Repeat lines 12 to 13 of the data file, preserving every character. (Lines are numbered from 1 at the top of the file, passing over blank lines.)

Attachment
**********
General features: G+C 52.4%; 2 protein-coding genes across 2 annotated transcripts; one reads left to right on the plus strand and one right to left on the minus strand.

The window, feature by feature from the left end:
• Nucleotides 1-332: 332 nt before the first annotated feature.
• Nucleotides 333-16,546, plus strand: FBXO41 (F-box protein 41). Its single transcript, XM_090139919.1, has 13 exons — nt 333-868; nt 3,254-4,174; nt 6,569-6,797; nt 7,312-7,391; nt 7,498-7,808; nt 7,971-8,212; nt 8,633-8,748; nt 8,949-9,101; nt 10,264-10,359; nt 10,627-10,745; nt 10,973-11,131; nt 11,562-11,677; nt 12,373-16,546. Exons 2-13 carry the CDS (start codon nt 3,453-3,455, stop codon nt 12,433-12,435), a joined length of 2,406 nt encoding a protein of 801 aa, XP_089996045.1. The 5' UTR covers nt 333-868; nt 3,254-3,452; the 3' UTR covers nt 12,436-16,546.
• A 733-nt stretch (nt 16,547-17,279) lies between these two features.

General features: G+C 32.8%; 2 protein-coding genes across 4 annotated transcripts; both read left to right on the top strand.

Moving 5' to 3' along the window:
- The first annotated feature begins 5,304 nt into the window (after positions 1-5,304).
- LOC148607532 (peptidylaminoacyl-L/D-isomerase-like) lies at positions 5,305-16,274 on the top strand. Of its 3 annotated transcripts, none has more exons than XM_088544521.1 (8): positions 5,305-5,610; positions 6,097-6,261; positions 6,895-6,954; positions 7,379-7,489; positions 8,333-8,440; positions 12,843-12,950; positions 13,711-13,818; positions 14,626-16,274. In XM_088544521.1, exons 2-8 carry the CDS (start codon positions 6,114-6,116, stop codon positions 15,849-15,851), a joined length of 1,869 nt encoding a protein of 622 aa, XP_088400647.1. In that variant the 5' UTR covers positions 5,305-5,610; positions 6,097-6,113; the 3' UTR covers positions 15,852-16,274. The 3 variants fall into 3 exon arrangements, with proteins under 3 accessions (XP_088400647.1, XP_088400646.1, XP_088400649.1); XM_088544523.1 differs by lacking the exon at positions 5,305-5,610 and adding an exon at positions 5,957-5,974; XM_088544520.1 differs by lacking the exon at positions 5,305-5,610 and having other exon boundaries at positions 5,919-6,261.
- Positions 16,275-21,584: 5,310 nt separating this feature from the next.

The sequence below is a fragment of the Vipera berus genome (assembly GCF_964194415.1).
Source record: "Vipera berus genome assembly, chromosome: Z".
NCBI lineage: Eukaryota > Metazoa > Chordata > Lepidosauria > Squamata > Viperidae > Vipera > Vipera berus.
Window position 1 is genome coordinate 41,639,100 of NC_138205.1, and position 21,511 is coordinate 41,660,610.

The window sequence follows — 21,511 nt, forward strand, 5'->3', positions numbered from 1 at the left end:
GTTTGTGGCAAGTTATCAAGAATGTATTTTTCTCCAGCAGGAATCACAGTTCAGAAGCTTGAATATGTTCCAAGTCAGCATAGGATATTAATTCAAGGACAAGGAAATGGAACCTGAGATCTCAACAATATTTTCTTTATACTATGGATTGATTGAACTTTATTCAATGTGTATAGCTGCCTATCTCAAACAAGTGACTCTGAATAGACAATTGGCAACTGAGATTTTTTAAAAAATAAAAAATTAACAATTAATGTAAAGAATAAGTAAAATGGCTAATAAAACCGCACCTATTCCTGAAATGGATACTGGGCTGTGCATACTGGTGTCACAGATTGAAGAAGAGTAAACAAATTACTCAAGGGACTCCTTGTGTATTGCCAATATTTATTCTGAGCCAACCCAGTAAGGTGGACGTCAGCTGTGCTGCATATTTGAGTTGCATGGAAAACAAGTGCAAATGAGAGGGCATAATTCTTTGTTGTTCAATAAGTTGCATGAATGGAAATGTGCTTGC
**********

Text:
Source record: "Vipera berus genome assembly, chromosome: Z".
NCBI lineage: Eukaryota > Metazoa > Chordata > Lepidosauria > Squamata > Viperidae > Vipera > Vipera berus.